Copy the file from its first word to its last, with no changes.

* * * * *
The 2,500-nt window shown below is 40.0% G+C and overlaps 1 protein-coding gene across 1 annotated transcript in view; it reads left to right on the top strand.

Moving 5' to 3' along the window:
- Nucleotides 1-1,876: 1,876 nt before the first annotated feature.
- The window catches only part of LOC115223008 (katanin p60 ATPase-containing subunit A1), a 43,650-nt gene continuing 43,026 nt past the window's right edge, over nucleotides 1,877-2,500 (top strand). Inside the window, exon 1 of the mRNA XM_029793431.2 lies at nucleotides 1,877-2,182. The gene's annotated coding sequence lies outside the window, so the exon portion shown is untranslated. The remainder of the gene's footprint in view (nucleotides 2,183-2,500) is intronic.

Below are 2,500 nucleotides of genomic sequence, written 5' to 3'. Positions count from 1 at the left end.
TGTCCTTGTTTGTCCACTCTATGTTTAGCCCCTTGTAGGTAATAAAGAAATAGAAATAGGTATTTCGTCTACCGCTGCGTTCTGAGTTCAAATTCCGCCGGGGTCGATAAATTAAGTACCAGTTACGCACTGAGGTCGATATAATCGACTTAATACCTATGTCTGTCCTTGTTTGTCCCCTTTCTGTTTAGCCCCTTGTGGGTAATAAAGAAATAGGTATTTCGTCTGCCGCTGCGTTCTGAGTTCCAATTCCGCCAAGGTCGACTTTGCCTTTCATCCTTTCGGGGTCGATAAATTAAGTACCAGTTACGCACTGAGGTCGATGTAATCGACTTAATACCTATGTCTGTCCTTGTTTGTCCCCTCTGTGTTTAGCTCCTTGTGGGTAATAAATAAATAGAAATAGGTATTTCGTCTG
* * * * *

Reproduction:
The 2,500-nt window shown below is 40.0% G+C and overlaps 1 protein-coding gene across 1 annotated transcript in view; it reads left to right on the top strand.

Moving 5' to 3' along the window:
- Nucleotides 1-1,876: 1,876 nt before the first annotated feature.
- The window catches only part of LOC115223008 (katanin p60 ATPase-containing subunit A1), a 43,650-nt gene continuing 43,026 nt past the window's right edge, over nucleotides 1,877-2,500 (top strand). Inside the window, exon 1 of the mRNA XM_029793431.2 lies at nucleotides 1,877-2,182. The gene's annotated coding sequence lies outside the window, so the exon portion shown is untranslated. The remainder of the gene's footprint in view (nucleotides 2,183-2,500) is intronic.

Below are 2,500 nucleotides of genomic sequence, written 5' to 3'. Positions count from 1 at the left end.
TGTCCTTGTTTGTCCACTCTATGTTTAGCCCCTTGTAGGTAATAAAGAAATAGAAATAGGTATTTCGTCTACCGCTGCGTTCTGAGTTCAAATTCCGCCGGGGTCGATAAATTAAGTACCAGTTACGCACTGAGGTCGATATAATCGACTTAATACCTATGTCTGTCCTTGTTTGTCCCCTTTCTGTTTAGCCCCTTGTGGGTAATAAAGAAATAGGTATTTCGTCTGCCGCTGCGTTCTGAGTTCCAATTCCGCCAAGGTCGACTTTGCCTTTCATCCTTTCGGGGTCGATAAATTAAGTACCAGTTACGCACTGAGGTCGATGTAATCGACTTAATACCTATGTCTGTCCTTGTTTGTCCCCTCTGTGTTTAGCTCCTTGTGGGTAATAAATAAATAGAAATAGGTATTTCGTCTG